When unlocking features for your SaaS application, less is not more. Your customers need to understand the total value of your SaaS application. You need to give them an idea of how your SaaS application will impact them or their business.

The customer experience and success are essentially based on the accessible version of your app. If the value proposition of your free app is not strong, the customers won’t move to premium.

Why do we not attract new users/customers with the free version? Because the features you’re offering are not compelling enough.

Think of it like this: your SaaS app has 20 features, and you choose five elements for free access. Then, according to the SaaS pricing, those five features should be compelling enough for people to buy the remaining 15 features.

What should be free then? This is the larger question that needs to be addressed as a SaaS company in your pricing strategy.

Mistake #2: Giving access to most of the features, so there’s not much incentive to buy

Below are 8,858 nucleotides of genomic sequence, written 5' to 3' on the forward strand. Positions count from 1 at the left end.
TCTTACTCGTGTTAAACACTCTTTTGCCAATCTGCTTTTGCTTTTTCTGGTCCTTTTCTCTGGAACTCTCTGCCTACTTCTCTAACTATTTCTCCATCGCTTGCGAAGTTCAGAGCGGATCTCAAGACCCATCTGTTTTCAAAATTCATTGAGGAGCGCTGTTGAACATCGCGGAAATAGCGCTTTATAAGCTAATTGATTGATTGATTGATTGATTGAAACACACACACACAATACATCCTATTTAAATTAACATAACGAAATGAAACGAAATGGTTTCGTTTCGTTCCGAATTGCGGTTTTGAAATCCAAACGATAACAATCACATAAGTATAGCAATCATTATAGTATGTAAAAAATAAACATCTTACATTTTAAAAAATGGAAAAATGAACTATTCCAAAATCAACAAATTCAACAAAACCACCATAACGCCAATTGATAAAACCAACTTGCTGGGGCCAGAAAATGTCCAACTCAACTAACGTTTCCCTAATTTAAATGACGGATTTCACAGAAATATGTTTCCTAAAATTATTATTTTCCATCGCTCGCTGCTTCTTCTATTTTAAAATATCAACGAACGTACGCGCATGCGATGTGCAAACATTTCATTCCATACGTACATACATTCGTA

This mistake is opposite to the previous one. But it takes you back to the question we asked you to consider: What should be free? This is a fundamental question tied to your SaaS application development.

You need to save the richest of your SaaS features for premium users. If you are attracting a lot of user traffic, but a few users are upgrading to premium, you need to cut down on your wealthiest features. Essentially, the cost ratio should not affect your business revenue.

One use case for such a mistake is the New York Times website. Initially, they gave unrestricted access to the paper to its users. But in 2011, they limited each user’s access to 20 free articles a month. Users had to subscribe to read more.